Rationality is about pattern recognition, not reasoning

Short ver­sion (cour­tesy of Nanashi)

Our brains’ pat­tern recog­ni­tion ca­pa­bil­ities are far stronger than our abil­ity to rea­son ex­plic­itly. Most peo­ple can rec­og­nize cats across con­texts with lit­tle men­tal ex­er­tion. By way of con­trast, ex­plic­itly con­struct­ing a for­mal al­gorithm that can con­sis­tently cats across con­texts re­quires great sci­en­tific abil­ity and cog­ni­tive ex­er­tion.

Very high level epistemic ra­tio­nal­ity is about re­train­ing one’s brain to be able to see pat­terns in the ev­i­dence in the same way that we can see pat­terns when we ob­serve the world with our eyes. Rea­son­ing plays a role, but a rel­a­tively small one. Suffi­ciently high qual­ity math­e­mat­i­ci­ans don’t make their dis­cov­er­ies through rea­son­ing. The math­e­mat­i­cal proof is the very last step: you do it to check that your eyes weren’t de­ceiv­ing you, but you know ahead of time that your eyes prob­a­bly weren’t de­ceiv­ing you.

I have a lot of ev­i­dence that this way of think­ing is how the most effec­tive peo­ple think about the world. I would like to share what I learned. I think that what I’ve learned is some­thing that lots of peo­ple are ca­pa­ble of learn­ing, and that learn­ing it would greatly im­prove peo­ple’s effec­tive­ness. But com­mu­ni­cat­ing the in­for­ma­tion is very difficult.

It took me 10,000+ hours to learn how to “see” pat­terns in ev­i­dence in the way that I can now. Right now, I don’t know how to com­mu­ni­cate how to do it suc­cinctly. In or­der to suc­ceed, I need col­lab­o­ra­tors who are open to spend a lot of time think­ing care­fully about the ma­te­rial, to get to the point of be­ing able to teach oth­ers. I’d wel­come any sug­ges­tions for how to find col­lab­o­ra­tors.

Long version

For most of my life, I be­lieved that epistemic ra­tio­nal­ity was largely about rea­son­ing care­fully about the world. I fre­quently ob­served peo­ple’s in­tu­itions lead­ing them astray. I thought that what differ­en­ti­ated peo­ple with high epistemic ra­tio­nal­ity is Carte­sian skep­ti­cism: the prac­tice of care­fully scru­ti­niz­ing all of one’s be­liefs us­ing de­duc­tive-style rea­son­ing.

When I met Holden Karnofsky, co-founder of GiveWell, I came to rec­og­nize that Holden’s gen­eral epistemic ra­tio­nal­ity was much higher than my own. Over the course of years of in­ter­ac­tion, I dis­cov­ered that Holden was not us­ing my style of rea­son­ing. In­stead, his be­liefs were backed by lots of in­de­pen­dent small pieces of ev­i­dence, which in ag­gre­gate sufficed to in­still con­fi­dence, even if no in­di­vi­d­ual piece of ev­i­dence was com­pel­ling by it­self. I fi­nally un­der­stood this in 2013, and it was a ma­jor epiphany for me. I wrote about it in two posts [1], [2].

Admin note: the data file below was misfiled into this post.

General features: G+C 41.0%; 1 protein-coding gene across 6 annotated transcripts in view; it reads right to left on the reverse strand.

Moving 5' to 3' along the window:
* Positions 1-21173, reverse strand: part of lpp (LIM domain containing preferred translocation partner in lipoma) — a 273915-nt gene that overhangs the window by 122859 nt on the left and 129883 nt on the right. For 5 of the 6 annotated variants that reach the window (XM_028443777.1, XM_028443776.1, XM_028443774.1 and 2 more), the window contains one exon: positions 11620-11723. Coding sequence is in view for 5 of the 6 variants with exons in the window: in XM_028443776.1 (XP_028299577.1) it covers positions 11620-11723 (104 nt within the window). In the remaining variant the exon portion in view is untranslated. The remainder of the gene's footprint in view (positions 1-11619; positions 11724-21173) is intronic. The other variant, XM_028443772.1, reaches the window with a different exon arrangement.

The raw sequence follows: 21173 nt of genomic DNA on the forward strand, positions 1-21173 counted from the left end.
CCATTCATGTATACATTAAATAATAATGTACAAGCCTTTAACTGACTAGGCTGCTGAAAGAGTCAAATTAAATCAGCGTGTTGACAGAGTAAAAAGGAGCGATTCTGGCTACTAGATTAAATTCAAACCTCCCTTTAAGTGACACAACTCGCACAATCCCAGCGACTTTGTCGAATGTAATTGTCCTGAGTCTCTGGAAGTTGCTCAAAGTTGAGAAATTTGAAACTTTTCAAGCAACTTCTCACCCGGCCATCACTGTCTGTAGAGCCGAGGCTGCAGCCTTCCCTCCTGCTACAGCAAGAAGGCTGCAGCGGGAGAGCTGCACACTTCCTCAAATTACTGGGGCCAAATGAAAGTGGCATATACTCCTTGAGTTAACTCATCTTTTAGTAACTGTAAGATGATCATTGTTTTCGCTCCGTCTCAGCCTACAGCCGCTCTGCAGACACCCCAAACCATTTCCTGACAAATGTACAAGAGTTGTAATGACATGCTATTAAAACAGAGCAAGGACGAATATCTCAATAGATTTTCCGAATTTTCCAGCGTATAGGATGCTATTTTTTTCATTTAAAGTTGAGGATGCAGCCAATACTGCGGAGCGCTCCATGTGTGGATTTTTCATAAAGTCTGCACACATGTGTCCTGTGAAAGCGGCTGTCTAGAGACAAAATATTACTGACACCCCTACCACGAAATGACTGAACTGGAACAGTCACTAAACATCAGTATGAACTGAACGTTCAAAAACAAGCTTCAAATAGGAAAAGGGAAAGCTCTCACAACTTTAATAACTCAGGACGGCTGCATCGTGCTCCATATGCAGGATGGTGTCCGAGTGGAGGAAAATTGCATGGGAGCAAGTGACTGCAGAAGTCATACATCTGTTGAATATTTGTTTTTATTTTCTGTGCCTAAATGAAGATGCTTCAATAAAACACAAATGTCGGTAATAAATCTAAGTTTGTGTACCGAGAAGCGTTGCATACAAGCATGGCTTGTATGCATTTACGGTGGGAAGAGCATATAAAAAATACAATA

After learn­ing data sci­ence, I re­al­ized that my “many weak ar­gu­ments” paradigm was also flawed: I had greatly over­es­ti­mated the role that rea­son­ing of any sort plays in ar­riv­ing at true be­liefs about the world.

In hind­sight, it makes sense. Our brains’ pat­tern recog­ni­tion ca­pa­bil­ities are far stronger than our abil­ity to rea­son ex­plic­itly. Most peo­ple can rec­og­nize cats across con­texts with lit­tle men­tal ex­er­tion. By way of con­trast, ex­plic­itly con­struct­ing a for­mal al­gorithm that can con­sis­tently cats across con­texts re­quires great sci­en­tific abil­ity and cog­ni­tive ex­er­tion. And the best al­gorithms that peo­ple have been con­structed (within the paradigm of deep learn­ing) are highly non­trans­par­ent: no­body’s been able to in­ter­pret their be­hav­ior in in­tel­ligible terms.

Very high level epistemic ra­tio­nal­ity is about re­train­ing one’s brain to be able to see pat­terns in the ev­i­dence in the same way that we can see pat­terns when we ob­serve the world with our eyes. Rea­son­ing plays a role, but a rel­a­tively small one. If one has de­vel­oped the ca­pac­ity to see in this way, one can con­struct post hoc ex­plicit ar­gu­ments for why one be­lieves some­thing, but these ar­gu­ments aren’t how one ar­rived at the be­lief.